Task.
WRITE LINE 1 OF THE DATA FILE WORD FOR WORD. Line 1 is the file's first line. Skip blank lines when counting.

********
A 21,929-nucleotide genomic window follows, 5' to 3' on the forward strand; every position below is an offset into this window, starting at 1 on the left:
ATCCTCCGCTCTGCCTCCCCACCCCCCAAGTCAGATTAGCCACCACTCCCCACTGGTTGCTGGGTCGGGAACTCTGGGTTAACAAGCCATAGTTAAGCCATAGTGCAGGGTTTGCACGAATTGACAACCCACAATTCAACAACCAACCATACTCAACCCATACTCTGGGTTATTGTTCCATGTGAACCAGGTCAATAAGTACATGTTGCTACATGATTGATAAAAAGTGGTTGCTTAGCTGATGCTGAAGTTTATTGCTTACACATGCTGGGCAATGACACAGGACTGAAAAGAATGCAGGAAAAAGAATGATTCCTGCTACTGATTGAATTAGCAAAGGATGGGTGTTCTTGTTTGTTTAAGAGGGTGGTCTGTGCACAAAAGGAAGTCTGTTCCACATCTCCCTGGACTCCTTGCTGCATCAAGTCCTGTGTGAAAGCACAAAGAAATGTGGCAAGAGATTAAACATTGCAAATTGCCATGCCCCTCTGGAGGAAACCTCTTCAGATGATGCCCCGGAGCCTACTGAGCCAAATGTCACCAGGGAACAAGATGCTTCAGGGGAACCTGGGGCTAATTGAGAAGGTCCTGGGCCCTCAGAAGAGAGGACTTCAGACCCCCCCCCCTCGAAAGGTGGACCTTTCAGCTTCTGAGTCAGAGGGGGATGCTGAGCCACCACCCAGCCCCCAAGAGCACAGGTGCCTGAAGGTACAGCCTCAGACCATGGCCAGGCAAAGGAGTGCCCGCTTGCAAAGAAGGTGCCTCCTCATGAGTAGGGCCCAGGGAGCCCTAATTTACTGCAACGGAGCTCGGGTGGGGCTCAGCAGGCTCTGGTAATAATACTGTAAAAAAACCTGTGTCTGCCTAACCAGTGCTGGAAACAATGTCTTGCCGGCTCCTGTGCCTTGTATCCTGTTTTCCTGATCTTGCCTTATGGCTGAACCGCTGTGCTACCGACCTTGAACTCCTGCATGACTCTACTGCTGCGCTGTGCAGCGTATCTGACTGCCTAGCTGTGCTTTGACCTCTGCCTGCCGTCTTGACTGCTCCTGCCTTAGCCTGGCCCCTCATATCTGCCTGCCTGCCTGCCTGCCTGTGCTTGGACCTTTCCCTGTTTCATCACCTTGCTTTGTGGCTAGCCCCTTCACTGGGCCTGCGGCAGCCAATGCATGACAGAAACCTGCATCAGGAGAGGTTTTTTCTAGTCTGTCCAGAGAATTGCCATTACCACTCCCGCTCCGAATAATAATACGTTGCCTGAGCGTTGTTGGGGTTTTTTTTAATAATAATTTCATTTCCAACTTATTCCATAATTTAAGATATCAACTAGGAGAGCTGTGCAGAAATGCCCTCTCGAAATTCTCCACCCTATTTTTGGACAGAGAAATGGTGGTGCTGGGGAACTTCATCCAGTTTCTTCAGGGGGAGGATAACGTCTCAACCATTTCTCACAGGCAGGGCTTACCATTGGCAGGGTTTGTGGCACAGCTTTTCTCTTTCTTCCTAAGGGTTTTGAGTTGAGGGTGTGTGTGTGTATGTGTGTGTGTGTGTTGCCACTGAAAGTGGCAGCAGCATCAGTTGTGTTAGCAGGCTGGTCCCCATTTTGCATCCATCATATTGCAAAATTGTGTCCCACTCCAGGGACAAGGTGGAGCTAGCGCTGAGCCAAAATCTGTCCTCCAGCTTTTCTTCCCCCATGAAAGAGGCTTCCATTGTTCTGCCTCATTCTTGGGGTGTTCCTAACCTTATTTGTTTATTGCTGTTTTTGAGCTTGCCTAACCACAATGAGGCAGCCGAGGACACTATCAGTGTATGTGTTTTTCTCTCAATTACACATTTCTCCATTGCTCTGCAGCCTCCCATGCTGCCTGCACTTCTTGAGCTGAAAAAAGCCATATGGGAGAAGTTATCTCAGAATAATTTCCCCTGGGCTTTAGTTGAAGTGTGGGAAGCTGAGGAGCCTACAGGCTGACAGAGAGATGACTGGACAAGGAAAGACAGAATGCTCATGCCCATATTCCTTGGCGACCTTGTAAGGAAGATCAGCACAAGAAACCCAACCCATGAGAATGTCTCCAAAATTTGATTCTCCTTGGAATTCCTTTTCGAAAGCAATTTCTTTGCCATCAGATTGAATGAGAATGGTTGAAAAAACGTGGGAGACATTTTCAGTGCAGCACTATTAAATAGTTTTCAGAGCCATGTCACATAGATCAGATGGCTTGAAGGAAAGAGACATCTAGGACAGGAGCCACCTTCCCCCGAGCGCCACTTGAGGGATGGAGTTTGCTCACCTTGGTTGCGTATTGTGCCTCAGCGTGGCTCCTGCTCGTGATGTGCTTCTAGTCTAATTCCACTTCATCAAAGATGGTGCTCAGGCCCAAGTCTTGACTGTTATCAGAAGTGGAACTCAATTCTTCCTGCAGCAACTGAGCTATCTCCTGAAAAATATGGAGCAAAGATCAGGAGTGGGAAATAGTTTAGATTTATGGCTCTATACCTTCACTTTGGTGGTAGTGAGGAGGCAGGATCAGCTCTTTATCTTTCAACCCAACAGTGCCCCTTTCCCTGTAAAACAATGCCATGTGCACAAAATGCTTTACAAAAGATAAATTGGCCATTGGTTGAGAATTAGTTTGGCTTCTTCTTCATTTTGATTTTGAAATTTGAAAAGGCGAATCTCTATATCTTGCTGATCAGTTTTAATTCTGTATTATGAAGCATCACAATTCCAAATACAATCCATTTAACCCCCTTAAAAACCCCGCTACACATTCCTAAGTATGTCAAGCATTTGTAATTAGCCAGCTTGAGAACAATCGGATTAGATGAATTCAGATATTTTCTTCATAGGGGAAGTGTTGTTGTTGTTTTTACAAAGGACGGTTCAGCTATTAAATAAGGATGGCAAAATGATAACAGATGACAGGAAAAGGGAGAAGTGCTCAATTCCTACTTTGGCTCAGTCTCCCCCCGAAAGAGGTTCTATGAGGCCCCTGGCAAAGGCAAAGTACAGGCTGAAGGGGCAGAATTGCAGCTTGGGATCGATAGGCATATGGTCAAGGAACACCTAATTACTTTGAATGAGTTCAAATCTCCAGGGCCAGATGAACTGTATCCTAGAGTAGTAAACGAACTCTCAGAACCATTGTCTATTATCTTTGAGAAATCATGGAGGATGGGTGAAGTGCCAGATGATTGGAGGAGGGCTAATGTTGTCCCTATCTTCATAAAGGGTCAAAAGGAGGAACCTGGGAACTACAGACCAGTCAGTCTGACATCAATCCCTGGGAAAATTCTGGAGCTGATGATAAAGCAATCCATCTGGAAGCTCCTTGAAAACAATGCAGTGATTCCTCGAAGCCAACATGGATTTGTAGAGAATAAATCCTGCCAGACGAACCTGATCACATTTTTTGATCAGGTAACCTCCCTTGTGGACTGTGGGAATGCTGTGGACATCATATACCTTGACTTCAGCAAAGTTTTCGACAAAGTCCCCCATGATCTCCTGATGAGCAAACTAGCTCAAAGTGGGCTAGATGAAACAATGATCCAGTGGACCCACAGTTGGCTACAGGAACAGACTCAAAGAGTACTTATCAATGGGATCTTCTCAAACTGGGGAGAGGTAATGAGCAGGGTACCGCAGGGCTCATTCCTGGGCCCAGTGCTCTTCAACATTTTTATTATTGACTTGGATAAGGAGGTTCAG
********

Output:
A 21,929-nucleotide genomic window follows, 5' to 3' on the forward strand; every position below is an offset into this window, starting at 1 on the left: